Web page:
Who is Kirk LaPointe? Hardly any Vancouver voters know the answer to that, but 41 per cent of them are willing to vote for him anyway as the city’s next mayor, according to a new poll.
That surprisingly strong showing – a week after Mr. Lapointe announced he was running as the mayoral candidate for the Non-Partisan Association (NPA) – seems to be a sign that a core group of voters is looking for any choice besides Mayor Gregor Robertson, said pollster Barb Justason.
Among decided voters, 59 per cent still said they would support Mr. Robertson. But, the proportion of people saying they would back the NPA’s political rookie – a former media executive who did not spend a lot of time in the public eye since his arrival in Vancouver in 2003 – is surprising to Ms. Justason. Mr. Lapointe’s support is almost as high as what the NPA’s Suzanne Anton received in the 2011 election.
Ms. Anton, now a B.C. cabinet minister, had been in politics for six years and ran an energetic campaign for the 2011 election. She got about 40 per cent of the roughly 143,000 votes cast.
“At this early stage, the NPA is starting from where they left off in 2011,” said Ms. Justason, who has been conducting civic polls in Vancouver for several years. “I was caught off guard. I expected the gap to be a little wider, considering [Mr. LaPointe] is a relative unknown.”
But, she said, it’s a sign of the noticeable signs of public dissatisfaction with a party that has dominated Vancouver council since 2008. It has brought in a long list of controversial initiatives in its six years in power – from bike lanes to new city development plans to aggressive efforts to end street homelessness – often amid complaints that it is unwilling to listen to residents or businesses as it pushes things through.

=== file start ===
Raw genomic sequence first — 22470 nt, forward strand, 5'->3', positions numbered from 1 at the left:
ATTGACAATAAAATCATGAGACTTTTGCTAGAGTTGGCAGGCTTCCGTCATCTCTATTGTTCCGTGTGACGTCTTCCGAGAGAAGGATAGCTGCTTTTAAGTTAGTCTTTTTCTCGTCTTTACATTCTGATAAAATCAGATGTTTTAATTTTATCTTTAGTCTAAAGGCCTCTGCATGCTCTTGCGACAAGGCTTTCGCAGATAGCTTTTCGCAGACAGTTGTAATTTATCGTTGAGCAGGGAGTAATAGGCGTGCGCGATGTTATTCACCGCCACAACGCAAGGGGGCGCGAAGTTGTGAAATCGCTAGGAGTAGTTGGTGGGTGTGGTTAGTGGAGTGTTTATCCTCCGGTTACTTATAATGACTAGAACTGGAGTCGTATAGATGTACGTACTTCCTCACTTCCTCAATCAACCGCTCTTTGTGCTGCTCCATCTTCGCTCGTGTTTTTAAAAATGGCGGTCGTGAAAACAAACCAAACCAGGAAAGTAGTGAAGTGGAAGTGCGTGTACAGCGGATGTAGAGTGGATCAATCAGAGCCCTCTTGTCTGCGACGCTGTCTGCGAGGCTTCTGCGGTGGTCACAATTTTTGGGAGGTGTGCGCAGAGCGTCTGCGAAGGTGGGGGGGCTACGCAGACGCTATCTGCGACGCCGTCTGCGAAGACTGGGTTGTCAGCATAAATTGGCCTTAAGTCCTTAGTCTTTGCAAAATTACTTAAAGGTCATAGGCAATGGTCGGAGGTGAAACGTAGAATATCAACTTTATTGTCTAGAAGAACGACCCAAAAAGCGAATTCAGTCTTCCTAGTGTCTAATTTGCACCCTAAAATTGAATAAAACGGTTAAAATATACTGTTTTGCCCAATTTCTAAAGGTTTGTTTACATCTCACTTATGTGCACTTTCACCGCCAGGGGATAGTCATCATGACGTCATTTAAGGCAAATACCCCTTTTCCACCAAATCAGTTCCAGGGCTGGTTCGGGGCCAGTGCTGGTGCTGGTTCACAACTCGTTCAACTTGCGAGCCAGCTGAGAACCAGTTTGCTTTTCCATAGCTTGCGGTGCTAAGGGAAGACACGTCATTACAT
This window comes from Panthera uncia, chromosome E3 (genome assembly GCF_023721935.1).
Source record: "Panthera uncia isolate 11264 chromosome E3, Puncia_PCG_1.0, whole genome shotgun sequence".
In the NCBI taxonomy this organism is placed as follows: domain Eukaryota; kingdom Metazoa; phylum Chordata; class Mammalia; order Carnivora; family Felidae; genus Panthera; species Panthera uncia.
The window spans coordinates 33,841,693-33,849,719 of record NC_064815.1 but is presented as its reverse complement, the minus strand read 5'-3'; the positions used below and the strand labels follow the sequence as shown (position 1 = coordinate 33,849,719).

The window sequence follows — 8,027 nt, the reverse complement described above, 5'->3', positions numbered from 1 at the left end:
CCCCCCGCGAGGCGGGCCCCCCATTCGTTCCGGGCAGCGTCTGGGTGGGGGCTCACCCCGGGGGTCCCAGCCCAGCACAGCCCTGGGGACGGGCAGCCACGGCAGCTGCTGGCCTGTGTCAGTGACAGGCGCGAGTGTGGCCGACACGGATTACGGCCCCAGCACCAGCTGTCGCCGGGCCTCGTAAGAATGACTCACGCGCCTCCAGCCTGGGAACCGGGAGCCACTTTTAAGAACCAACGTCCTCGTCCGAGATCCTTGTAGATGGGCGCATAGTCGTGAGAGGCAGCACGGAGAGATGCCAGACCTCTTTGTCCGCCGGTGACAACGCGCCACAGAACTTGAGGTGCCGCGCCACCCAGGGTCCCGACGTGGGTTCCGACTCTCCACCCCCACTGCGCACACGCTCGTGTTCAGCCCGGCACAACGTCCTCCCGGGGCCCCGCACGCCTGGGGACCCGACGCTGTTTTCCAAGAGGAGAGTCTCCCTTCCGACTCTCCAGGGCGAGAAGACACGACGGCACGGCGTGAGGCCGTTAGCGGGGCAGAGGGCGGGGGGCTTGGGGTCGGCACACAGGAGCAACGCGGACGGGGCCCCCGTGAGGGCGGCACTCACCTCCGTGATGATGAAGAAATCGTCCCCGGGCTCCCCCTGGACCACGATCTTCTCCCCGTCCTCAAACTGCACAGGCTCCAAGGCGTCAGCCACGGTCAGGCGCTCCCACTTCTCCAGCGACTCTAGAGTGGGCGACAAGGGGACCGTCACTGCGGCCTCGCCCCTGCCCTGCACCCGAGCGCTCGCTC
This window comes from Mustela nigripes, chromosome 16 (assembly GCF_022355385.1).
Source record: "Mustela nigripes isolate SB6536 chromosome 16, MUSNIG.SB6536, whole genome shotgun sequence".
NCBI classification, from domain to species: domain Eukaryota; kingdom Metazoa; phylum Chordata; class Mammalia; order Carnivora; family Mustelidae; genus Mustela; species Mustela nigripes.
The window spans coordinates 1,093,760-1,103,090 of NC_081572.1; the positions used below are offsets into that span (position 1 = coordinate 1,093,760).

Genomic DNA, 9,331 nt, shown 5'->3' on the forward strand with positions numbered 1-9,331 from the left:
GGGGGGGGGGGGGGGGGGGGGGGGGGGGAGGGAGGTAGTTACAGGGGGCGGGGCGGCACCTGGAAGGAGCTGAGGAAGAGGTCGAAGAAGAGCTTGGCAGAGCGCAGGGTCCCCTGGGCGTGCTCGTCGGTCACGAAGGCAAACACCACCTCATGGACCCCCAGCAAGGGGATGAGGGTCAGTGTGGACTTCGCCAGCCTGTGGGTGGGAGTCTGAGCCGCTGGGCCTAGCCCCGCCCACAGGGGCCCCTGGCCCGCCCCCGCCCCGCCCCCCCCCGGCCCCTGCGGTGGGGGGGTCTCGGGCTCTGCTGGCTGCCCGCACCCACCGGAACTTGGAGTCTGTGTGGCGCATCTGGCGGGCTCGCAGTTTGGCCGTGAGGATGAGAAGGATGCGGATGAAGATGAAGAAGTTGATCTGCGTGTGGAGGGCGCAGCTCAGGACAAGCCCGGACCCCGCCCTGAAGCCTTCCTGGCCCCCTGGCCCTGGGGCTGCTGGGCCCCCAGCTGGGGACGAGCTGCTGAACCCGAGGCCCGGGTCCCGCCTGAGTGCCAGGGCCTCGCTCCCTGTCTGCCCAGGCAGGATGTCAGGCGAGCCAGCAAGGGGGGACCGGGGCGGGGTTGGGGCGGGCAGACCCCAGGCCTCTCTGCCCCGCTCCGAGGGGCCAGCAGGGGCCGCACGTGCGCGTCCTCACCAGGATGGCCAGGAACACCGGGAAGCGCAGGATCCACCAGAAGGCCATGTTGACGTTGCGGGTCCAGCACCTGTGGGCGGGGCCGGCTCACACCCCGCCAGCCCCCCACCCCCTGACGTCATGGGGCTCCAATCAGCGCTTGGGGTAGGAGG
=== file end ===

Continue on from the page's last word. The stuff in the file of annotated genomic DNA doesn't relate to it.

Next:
The poll’s results have “a great deal more to do with disenchantment than anything to do with Mr. LaPointe,” said Ms. Justason.
The poll, done using an online panel of 350 Vancouver adults between July 22 and 27, gave some indicators of where the problems might be for Mr. Robertson.
Almost half of the people polled said they were less supportive of Vision Vancouver than they had been a few years previously.
Almost 70 per cent agreed or strongly agreed with the statement that “developers have too much control over government” and 62 per cent said city government “doesn’t consider residents’ opinions.”
A little more than half said the city has gone too far in trying to improve cycling and only a third said the Point Grey bike line was “the right thing to do.”
Ms. Justason’s July poll didn’t ask about residents’ support for making Vancouver a greener city, which has typically produced the highest approval ratings for the mayor and his party.
Local voters’ concerns about city problems are about the same as they have been for many years: affordable housing, homelessness, public transportation and wasteful spending.
NPA campaign manager Doug Leung said the results are consistent with what his party’s polls have been showing.
“We do see there is a decided interest in considering a change, and there’s a feeling among people they haven’t been listened to.”
He believes that as people get to know Mr. LaPointe, those support numbers will rise.
One other encouraging sign for the NPA is that some Green support seems to have shifted their way. In an April poll by Ms. Justason, 24 per cent of those surveyed said they would vote for the Green Party, which is running three candidates for the 10-member council that is elected at large.
But the new poll indicated the Greens had slipped back to 15 per cent, while the NPA – which will be fielding eight other candidates for council along with Mr. LaPointe – moved up from 18 per cent to 24. Almost 40 per cent of those polled were still supporting Vision, the same as in May.
Vision Vancouver party representatives declined to comment on the poll.